Thursday, March 18, 2010

Letter 200- June 5, 1945

June 5, 1945

Dear Mudder and Dad,

A year ago tonight I went to the show with you, Mudder; and we came home to learn the great long awaited invasion of Western Europe had taken place. I remember you said something about how glad you were that I was home and not “over there”. God! What a year it’s been! Camp Reynolds, Shanks, New York, the Queen Mary, Scotland, England, France, Belgium, Germany, Paris. Something that wouldn’t happen in a lifetime ordinarily crammed into weeks, days, seconds. So much has happened and yet it’s only been 1 year. Sometimes I wonder if I’m the same person that waved goodbye to you from that train nearly a year ago. I’ve crammed a helluva lot of living into the last year. For the most part it wasn’t pleasant living. I hope it hasn’t changed me too much.

“Happy Birthday”, Dad. It’s a somewhat belated greeting, I know; but—no excuse. You mentioned something about my being home for your vacation. I sure wish I could but that’s how it goes. Maybe I’m better off where I am. (ANY DISSIMILARITY BETWEEN EGYPTIAN HIEROGLYPHICS AND MY HANDWRITING IS PURELY COINCIDENCIAL)

I have just figured out a way to lick Japan without invading. It’s gas—not used as one naturally thinks against cities and such but rather as a high altitude spray—it would hardly be effective against human beings but against livestock and especially against Japan’s waterborne rice crop it would be devastating. I’m going to submit this idea to the “Stars and Stripes” and wait for the kickback I’ll get from the old “biddies”—“Oh how inhuman. How could you think of such a ghastly thing?” They would rather see our boys die by the thousands storming the shores of Japan. The ones who have to do the dying ought to be asked.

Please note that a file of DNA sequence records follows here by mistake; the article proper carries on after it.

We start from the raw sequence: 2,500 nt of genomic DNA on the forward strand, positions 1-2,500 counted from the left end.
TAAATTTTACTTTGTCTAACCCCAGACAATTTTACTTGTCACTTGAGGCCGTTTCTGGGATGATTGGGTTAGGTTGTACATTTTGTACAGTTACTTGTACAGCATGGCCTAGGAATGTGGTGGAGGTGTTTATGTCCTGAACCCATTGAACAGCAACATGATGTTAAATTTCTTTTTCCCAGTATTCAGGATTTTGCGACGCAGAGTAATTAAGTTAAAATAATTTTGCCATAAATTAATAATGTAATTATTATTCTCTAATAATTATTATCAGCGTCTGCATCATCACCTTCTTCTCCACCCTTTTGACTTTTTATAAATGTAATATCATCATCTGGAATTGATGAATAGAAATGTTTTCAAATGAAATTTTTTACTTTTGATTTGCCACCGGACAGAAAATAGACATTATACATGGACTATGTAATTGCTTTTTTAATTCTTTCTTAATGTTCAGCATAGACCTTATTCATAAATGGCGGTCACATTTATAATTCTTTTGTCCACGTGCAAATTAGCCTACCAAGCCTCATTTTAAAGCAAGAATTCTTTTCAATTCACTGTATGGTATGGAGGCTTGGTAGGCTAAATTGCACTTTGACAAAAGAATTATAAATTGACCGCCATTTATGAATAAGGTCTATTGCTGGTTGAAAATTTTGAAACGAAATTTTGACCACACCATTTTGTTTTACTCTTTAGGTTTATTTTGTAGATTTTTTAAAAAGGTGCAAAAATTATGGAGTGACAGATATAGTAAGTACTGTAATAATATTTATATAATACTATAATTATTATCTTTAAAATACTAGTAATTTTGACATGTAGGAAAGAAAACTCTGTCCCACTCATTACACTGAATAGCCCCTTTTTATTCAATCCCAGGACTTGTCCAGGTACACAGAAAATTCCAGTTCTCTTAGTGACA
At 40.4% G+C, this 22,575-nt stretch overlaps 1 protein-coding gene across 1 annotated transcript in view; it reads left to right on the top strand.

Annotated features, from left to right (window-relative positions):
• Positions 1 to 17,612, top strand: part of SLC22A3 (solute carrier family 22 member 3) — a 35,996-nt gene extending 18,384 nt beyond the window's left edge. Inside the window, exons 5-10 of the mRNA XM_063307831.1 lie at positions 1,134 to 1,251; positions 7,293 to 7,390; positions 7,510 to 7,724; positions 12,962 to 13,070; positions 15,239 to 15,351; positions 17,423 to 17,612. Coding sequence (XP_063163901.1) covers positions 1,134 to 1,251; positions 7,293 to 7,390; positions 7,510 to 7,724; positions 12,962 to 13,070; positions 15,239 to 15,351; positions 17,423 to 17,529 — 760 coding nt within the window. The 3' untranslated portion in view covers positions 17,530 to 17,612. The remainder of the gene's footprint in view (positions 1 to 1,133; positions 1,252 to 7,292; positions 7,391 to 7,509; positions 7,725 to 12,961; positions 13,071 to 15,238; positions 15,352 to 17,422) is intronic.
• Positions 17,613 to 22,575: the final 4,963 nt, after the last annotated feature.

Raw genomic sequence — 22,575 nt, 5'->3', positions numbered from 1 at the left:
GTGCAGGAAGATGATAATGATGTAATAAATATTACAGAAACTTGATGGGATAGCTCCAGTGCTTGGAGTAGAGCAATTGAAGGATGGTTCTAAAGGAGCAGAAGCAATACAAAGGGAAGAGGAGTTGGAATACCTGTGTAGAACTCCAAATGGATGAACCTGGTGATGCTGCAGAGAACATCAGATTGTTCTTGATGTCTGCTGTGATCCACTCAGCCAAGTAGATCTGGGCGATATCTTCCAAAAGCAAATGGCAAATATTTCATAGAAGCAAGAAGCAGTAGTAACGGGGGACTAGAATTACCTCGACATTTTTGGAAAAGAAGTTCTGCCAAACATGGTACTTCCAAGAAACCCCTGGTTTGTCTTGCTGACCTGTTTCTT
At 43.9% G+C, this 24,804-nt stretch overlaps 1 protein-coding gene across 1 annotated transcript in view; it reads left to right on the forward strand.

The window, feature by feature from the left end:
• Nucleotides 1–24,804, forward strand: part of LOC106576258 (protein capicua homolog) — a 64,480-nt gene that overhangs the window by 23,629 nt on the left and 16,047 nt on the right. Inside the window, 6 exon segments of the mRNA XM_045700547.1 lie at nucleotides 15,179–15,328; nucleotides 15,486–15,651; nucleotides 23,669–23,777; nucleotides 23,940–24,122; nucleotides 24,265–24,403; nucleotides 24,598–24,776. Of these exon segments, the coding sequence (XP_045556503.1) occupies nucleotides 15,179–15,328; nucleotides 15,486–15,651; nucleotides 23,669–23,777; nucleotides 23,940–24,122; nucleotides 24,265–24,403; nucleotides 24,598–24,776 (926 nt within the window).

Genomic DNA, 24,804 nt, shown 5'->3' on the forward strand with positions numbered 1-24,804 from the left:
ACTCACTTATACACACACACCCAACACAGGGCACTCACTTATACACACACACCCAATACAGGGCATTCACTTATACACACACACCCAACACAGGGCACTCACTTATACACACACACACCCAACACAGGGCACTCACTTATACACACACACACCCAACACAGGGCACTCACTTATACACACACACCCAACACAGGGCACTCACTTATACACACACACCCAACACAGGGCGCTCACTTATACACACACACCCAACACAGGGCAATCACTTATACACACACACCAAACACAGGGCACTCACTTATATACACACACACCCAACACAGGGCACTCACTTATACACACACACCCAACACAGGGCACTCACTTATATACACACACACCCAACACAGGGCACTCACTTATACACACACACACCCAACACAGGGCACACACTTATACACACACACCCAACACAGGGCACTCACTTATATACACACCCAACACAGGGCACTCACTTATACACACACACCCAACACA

Before long you’re going to begin to get some packages from me, I hope. Don’t be too surprised at what comes. For instance; one linen tablecloth 160 cm x 160 cm and six large napkins, one electric train, gauge ‘oo’minus the engine (that’s for me after the war) and I’m still trying to find something unique for you, Dad. Maybe one of those German pipes the bowl of which sits on the floor while you smoke. No, huh? Well, I’ll get something good! At the rate the fellas are going over here they’ll have all Germany bought and sent home in 40 pound packages in a few months. I couldn’t resist the electric train. It’s one of the best in the world. Cost about $75.00 in the states—cost me $7.30; has automatic switches, uncoupler and signals. The cars are what is of interest though. They are purely German; quaint little things with even the usual run of advertising on the sides of the boxcars. Even if I must buy an American engine for it, it will be still authentic since 50% of European railways these days are using American locomotives.

That about does it.

Best Love, Bill

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